The 30-day challenge

“Ignorance of Scripture is ignorance of Christ.” Saint Jerome
If I told you that within 30 days, you could be more knowledgeable about history, languages, and three of the world’s major religions, would you be interested?
I call this the 30-day challenge.  
What is the challenge?
The challenge is to read the books from the Christian New Testament known as the Gospels (sometimes ‘The Book of the Gospels’ when it is published separate from the rest of the Bible).  This is a group of four books titled Matthew, Mark, Luke and John.
Why would I read these books?
These four books constitute the pinnacle of the Christian Bible.  They will help you to:
  • Learn more about three major world religions:
    • Judaism:Jesus is the most popular claim to be the Messiah and Prophet proclaimed within the Hebrew Bible.  Jews don’t affirm the Messianic claims about him.
    • Christianity:Christianity affirm the claims that Christ is the Prophet, Priest and King prophesied in the Hebrew Bible. Christianity is the world’s biggest religion.  Catholicism has 1.3 billion people, and including the other denominations of Christianity, the world’s Christian population is circa 2.1 billion people.
    •  Islam:Islam is the world’s second biggest religion.  They claim that Jesus was a Prophet, but don’t affirm his claims to be God.  The Prophet Muhammad came later than the Bible, and the Quran was written in circa 7thcentury.  The Quran has God (Allah) claiming that he previously gave his revelations to the Jews and then to the Christians, the latter by giving his book of the Gospels to Jesus, which was given to the Christians.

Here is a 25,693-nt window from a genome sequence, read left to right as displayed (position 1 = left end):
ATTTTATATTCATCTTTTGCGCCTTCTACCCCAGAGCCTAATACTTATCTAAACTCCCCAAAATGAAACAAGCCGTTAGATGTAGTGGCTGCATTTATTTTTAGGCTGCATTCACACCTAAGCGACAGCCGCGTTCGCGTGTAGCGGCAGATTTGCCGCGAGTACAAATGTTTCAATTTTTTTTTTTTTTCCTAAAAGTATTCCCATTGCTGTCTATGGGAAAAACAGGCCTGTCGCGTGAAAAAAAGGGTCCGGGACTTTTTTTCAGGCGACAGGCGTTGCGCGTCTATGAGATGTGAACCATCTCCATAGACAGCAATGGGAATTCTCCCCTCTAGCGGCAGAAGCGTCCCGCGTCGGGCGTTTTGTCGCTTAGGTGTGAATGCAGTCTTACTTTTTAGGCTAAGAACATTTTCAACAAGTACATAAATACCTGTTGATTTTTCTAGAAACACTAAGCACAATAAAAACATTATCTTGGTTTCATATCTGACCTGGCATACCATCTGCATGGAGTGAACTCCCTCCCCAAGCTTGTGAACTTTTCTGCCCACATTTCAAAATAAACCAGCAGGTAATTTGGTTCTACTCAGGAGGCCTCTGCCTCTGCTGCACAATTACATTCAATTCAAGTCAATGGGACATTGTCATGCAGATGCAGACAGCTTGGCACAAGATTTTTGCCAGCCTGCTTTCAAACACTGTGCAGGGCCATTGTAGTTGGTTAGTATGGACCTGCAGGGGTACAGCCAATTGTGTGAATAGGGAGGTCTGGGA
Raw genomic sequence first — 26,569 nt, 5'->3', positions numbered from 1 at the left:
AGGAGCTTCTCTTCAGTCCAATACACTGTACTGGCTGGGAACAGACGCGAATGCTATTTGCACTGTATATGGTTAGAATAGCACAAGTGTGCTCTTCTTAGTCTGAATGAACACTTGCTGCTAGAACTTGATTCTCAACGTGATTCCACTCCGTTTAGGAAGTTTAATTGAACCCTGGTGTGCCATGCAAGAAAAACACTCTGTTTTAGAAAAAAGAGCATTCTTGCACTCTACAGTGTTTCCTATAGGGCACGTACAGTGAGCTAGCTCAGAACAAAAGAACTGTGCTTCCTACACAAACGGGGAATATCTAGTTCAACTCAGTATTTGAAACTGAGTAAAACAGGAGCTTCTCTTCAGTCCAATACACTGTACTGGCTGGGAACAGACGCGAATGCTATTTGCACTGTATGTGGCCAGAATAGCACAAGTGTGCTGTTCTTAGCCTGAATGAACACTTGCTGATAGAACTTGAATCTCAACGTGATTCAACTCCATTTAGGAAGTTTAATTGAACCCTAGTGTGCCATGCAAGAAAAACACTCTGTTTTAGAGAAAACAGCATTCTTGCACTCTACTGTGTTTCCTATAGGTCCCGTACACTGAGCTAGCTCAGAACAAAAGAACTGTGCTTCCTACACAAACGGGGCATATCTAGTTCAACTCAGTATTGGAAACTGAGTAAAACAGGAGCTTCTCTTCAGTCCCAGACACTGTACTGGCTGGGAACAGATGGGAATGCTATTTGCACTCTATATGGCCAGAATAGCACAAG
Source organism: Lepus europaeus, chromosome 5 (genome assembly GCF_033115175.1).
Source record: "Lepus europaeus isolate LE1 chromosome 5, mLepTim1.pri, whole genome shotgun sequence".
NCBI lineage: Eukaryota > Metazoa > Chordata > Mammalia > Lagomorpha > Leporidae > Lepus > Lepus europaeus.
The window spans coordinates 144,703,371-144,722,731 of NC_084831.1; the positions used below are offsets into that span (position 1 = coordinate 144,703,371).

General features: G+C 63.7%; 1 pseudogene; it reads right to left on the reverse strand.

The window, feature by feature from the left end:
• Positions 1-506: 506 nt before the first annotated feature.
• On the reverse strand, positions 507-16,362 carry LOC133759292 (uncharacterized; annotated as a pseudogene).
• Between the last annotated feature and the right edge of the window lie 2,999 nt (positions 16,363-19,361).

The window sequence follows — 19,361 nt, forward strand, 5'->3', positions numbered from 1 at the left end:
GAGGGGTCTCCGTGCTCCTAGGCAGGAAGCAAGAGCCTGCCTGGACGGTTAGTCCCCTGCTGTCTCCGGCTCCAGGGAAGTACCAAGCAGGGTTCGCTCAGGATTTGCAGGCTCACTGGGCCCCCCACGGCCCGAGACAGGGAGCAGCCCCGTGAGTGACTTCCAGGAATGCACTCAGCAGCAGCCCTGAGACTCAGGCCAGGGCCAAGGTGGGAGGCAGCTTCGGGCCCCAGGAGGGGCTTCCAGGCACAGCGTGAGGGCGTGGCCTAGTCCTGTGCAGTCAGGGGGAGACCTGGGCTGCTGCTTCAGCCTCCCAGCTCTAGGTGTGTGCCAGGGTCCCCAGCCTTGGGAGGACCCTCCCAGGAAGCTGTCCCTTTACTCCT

•  If you are Christian, learn more about your own religion.  If you are not, read more of the Gospels than many Christians have. 
    • Most Christians will not have heard or read the entirety of the Gospels.  According to the lectionary statistics of Felix Just, attending Catholic Mass on Sundays will see you reading only 40.8% of these over three years. The number is similar for those just attending Sundays under the Revised Common Lectionary.
  • Reading the Gospels will teach you a number of things:
    • It will allow you to know the claims of Jesus to be God.
    • It will allow you to understand a little more about world religions, by allowing you to know the key claims about Jesus, which in essence is a point of contention between Judaism, Christianity and Islam.
    • It will allow you to learn a little more about Jewish and Roman history, at a time when the two coincided.
    • You will learn a little about Jewish and Christian customs, such as ritual washings, Passover meals, baptism, marriages, prayer, fasting, giving money to the poor, etc.
    • You will read one of Ghandi’s favourite parts of Christian literature (the Sermon on the Mount, Matthew 5-7).
    • You will learn the meaning of some Ancient Aramaic words, such as:
      • Talitha kum
      • Ephphatha
      • Abba
      • Raca
      • Rabbouni
      • Eli, Eli, lama Sabacthani
      • Hosanna
      • Cephas
      • Boanerges
      • Golgotha.
How long will it take?
30 days. The Gospels are a total of 89 chapters. Each chapter takes about 5 minutes to read.  So, committing 15 minutes per day you can read the Gospels within one month.
If you don’t have 15 minutes per day… commit to the 90-day challenge!